WASHINGTON—A news report revealed that the new Foxconn factory in Wisconsin is planning to bring in workers from China, leading some to call locating the plant there a fiasco. The news, however, is not surprising, says a business expert, as the company needs some special manufacturing skills that have to come from Asia.
“If Foxconn is trying to build a flat panel display factory, they would be crazy not to bring some workers in from Asia,” said Harvard Business School professor Willy Shih.
“These are expensive factories that have a lot of specialized equipment and need the people who know how to set up and run that equipment.”
The Wall Street Journal reported on Nov. 6 that Taiwanese Foxconn Technology was struggling due to a tight labor market to find personnel to help staff its large facility under construction in Racine County, Wisconsin. To overcome the problem, the company was considering transferring some of its workers from China, the report said.
The company plans to hire 13,000 employees, primarily blue-collar workers along with engineers and business support personnel.
All of the existing flat panel display factories in the world are located in East Asia, Shih said.
“You’re not going to find a lot of the skills that they need to run a factory like that successfully in Wisconsin because nobody in this country knows how to do those jobs,” he said.
The Wall Street Journal also reported that Foxconn executives were having a hard time convincing staff to relocate to the Wisconsin site.
“One engineer who declined to give his name said he wouldn’t want to move to a place he worried could be as cold as Harbin, a northern Chinese city known as ‘Ice City,’” the report stated.
Chinese were also concerned about the lack of diversity in Racine County, the report claimed, citing the fact that more than 80 percent of the population is white.
It would be fair to assume the company will need hundreds of engineers and specialists from Asia, said Shih.
Before joining Harvard, Shih spent 28 years in product development and manufacturing at large U.S. corporations including IBM and Eastman Kodak.
“You need industrial engineers, electrical engineers, mechanical engineers, you need specialists who understand how to use those types of machines, how to set up the automation,” he said.
Foxconn denied the report, saying: “We can categorically state that the assertion that we are recruiting Chinese personnel to staff our Wisconsin project is untrue.”
The company told The Wall Street Journal that it’s “Wisconsin first commitment remains unchanged.”
First US Plant
Foxconn, also known as Hon Hai Precision Industry Co., is the world’s largest contract electronics manufacturer. The majority of its factories are located in China, with nearly 1.3 million employees in the mainland.
The company is famous for being Apple’s manufacturing partner, producing about half of the world’s iPhones in its Zhengzhou plant in China. The facility can produce 500,000 iPhones a day, according to a New York Times article.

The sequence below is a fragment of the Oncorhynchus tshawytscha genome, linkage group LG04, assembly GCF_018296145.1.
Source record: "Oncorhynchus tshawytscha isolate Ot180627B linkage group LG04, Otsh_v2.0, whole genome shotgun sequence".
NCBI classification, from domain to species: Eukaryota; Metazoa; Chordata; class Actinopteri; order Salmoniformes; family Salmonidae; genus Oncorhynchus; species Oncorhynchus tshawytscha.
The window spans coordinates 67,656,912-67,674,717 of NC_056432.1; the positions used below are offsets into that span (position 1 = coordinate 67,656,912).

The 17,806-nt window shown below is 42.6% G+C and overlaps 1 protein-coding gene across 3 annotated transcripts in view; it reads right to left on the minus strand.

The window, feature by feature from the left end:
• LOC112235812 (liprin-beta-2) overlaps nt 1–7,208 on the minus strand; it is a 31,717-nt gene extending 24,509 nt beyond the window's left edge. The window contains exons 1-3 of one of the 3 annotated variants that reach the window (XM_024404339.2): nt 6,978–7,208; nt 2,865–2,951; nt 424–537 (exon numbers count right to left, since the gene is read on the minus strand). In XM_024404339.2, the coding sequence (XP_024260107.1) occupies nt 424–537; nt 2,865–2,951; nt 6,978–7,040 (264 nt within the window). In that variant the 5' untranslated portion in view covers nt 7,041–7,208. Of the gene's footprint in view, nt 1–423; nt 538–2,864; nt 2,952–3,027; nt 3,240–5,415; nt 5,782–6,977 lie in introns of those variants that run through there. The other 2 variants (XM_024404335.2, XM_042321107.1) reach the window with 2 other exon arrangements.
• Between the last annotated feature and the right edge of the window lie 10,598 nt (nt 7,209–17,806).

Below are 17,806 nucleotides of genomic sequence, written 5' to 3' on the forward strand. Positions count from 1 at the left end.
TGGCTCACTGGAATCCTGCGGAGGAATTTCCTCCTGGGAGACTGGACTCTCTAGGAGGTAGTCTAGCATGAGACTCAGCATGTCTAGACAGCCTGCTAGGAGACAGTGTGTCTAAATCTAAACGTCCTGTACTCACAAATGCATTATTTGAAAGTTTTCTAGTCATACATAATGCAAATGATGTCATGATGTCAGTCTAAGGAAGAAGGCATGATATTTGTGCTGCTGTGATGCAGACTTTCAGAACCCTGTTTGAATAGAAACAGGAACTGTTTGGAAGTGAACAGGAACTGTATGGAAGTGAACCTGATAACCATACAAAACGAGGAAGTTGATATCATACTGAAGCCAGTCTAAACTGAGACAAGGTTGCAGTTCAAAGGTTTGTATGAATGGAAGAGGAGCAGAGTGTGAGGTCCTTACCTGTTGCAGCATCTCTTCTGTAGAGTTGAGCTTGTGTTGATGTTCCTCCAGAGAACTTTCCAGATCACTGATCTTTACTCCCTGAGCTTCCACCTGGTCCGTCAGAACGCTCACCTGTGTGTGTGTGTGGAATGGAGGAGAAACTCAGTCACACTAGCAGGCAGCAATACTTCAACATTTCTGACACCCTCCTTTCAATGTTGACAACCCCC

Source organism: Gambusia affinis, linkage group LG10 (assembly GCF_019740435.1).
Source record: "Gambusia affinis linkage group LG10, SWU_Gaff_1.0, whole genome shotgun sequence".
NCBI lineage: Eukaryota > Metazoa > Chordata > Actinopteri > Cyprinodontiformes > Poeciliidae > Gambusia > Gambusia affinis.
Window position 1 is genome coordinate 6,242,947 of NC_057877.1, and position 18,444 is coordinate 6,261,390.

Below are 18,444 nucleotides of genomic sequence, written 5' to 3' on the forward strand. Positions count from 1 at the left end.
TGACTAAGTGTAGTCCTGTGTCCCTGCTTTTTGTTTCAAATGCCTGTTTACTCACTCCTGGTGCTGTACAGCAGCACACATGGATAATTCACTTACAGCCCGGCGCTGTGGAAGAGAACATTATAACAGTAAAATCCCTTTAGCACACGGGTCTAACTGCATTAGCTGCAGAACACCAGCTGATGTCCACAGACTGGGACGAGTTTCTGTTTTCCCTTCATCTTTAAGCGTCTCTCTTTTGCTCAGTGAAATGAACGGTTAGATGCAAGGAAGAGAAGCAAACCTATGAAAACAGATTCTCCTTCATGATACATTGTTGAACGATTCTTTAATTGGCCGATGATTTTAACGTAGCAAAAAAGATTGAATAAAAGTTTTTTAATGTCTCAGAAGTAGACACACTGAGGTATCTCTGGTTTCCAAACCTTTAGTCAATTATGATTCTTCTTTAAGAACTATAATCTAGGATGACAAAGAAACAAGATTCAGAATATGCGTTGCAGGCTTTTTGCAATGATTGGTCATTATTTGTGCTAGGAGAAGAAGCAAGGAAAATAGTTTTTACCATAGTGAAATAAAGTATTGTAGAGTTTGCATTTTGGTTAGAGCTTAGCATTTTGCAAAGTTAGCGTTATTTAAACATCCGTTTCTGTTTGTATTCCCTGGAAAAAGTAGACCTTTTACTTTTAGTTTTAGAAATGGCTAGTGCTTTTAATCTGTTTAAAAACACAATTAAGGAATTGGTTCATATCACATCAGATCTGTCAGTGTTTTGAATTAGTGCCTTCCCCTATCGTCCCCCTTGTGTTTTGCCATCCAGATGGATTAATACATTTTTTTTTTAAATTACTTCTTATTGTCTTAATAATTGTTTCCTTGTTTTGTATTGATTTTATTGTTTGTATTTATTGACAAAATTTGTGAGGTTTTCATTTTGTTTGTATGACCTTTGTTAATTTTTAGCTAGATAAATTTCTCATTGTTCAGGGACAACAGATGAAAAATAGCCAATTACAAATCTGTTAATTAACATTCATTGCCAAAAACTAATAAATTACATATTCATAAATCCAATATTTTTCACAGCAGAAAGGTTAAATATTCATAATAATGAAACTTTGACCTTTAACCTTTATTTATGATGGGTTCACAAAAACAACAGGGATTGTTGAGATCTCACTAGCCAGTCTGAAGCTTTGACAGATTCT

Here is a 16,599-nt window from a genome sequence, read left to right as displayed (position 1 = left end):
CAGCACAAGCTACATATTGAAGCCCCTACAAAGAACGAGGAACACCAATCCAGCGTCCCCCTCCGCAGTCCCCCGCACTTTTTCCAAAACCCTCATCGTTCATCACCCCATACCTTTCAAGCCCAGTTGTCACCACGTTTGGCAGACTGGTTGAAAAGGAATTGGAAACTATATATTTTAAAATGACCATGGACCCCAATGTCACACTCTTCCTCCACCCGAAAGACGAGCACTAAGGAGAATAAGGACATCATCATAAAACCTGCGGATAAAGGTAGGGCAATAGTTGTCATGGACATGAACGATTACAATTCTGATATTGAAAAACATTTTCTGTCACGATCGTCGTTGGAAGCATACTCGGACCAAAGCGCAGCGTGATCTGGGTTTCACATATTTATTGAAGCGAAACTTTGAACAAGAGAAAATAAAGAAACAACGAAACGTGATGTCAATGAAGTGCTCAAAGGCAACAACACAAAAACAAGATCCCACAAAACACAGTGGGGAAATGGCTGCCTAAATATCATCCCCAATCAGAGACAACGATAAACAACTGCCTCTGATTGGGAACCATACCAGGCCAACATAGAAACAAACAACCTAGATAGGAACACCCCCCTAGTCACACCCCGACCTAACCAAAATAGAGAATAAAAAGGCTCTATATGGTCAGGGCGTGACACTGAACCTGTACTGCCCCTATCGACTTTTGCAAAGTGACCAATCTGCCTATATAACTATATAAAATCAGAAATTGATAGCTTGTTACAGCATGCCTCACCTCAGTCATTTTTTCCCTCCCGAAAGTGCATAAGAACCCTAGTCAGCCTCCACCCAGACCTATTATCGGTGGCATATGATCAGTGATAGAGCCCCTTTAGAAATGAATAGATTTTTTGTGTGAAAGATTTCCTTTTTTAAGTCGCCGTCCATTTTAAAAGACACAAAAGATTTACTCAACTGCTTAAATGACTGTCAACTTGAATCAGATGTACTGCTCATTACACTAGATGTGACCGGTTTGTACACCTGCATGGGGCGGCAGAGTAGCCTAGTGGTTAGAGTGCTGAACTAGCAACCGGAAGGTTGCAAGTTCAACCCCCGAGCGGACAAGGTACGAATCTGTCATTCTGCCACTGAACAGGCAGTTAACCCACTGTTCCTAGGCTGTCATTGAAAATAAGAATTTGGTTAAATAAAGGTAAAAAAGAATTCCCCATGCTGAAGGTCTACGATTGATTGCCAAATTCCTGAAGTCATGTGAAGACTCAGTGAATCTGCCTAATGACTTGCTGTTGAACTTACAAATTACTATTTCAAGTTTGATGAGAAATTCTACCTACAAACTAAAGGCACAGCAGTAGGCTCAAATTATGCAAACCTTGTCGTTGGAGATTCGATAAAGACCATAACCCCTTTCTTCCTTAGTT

Other major clients of Foxconn include Sony Corp., Dell Inc., and BlackBerry Ltd.
The company announced last year, its plan to invest $10 billion over four years to build a 22-million square foot plant in Wisconsin that could eventually employ 13,000.
Trump praised Foxconn Chairman Terry Gou at a White House event in July last year, saying: “If I didn’t get elected, he definitely wouldn’t be spending $10 billion.”
To attract the investment, the state and the local authorities pledged $3.7 billion in tax and other incentives. Foxconn, however, has to meet certain hiring, wage, and investment requirements to receive those benefits.
The first U.S. plant will bring the manufacturer closer to its biggest market.
During his speech at the White House event, Gou said America lost its capability to produce TV.
“TV was invented in America,” he said at a White House press conference. “Yet America does not have a single LCD factory to produce a complete 8K system. We are going to change that,” he said, referring to the highest resolution technology in digital TV.
Erosion of Ecosystem
For decades, many large American companies moved their manufacturing operations to low-cost countries, primarily China. Such moves brought cost benefits and competitive advantage in the short-term.
But business leaders and politicians are now seeing the long-term fallout of these choices as the move led to the erosion of the industrial ecosystem in this country.
Millions of American manufacturing jobs were lost. In some industries, the United States has fallen behind in its ability to manufacture, innovate, and compete.
Shih, together with his colleague Gary Pisano at Harvard Business School, authored the book “Producing Prosperity: Why America Needs a Manufacturing Renaissance” in 2012.
In the book, Shih and Pisano argue that the skills, know-how, and capabilities underpinning an industrial community accumulate over time.
“Once you lose the capabilities, you can bring them back, but the level of investment, activation energy to bring back is higher,” Pisano said in a 2017 interview.
Bringing manufacturing and innovation capabilities back to the country will help create the workforce skills needed to produce next-generation technologies.
According to the U.S. Chamber of Commerce, the labor shortage and skills gap are serious challenges that face the country.
“We consistently hear from companies across a host of industries about similar difficulties in meeting their workforce needs,” a U.S. Chamber of Commerce spokesperson said in an email.
“It is critically important that the U.S. enacts policies, such as modernizing our broken immigration system and expanding job-training programs, to ensure sustained economic growth and job creation.”